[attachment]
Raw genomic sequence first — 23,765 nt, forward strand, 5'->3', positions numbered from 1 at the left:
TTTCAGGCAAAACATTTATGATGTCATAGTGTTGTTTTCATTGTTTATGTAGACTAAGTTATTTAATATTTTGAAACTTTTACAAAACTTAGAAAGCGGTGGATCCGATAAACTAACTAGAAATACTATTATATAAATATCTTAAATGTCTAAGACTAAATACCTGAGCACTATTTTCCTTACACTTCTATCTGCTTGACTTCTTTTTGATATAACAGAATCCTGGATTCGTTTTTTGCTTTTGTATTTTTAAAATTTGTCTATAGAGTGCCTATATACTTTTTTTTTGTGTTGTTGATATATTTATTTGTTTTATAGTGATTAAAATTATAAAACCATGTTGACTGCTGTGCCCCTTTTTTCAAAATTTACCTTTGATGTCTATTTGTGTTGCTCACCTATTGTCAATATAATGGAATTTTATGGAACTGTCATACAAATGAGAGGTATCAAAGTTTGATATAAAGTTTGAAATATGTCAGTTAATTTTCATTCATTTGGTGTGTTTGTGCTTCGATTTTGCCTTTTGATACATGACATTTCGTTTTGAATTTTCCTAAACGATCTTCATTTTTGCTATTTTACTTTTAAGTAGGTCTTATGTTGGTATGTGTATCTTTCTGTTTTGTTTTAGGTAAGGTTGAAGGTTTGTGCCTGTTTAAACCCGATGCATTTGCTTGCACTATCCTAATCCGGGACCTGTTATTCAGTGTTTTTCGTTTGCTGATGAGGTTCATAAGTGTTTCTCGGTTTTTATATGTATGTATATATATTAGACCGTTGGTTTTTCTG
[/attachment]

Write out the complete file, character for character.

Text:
Raw genomic sequence first — 23,765 nt, forward strand, 5'->3', positions numbered from 1 at the left:
TTTCAGGCAAAACATTTATGATGTCATAGTGTTGTTTTCATTGTTTATGTAGACTAAGTTATTTAATATTTTGAAACTTTTACAAAACTTAGAAAGCGGTGGATCCGATAAACTAACTAGAAATACTATTATATAAATATCTTAAATGTCTAAGACTAAATACCTGAGCACTATTTTCCTTACACTTCTATCTGCTTGACTTCTTTTTGATATAACAGAATCCTGGATTCGTTTTTTGCTTTTGTATTTTTAAAATTTGTCTATAGAGTGCCTATATACTTTTTTTTTGTGTTGTTGATATATTTATTTGTTTTATAGTGATTAAAATTATAAAACCATGTTGACTGCTGTGCCCCTTTTTTCAAAATTTACCTTTGATGTCTATTTGTGTTGCTCACCTATTGTCAATATAATGGAATTTTATGGAACTGTCATACAAATGAGAGGTATCAAAGTTTGATATAAAGTTTGAAATATGTCAGTTAATTTTCATTCATTTGGTGTGTTTGTGCTTCGATTTTGCCTTTTGATACATGACATTTCGTTTTGAATTTTCCTAAACGATCTTCATTTTTGCTATTTTACTTTTAAGTAGGTCTTATGTTGGTATGTGTATCTTTCTGTTTTGTTTTAGGTAAGGTTGAAGGTTTGTGCCTGTTTAAACCCGATGCATTTGCTTGCACTATCCTAATCCGGGACCTGTTATTCAGTGTTTTTCGTTTGCTGATGAGGTTCATAAGTGTTTCTCGGTTTTTATATGTATGTATATATATTAGACCGTTGGTTTTTCTG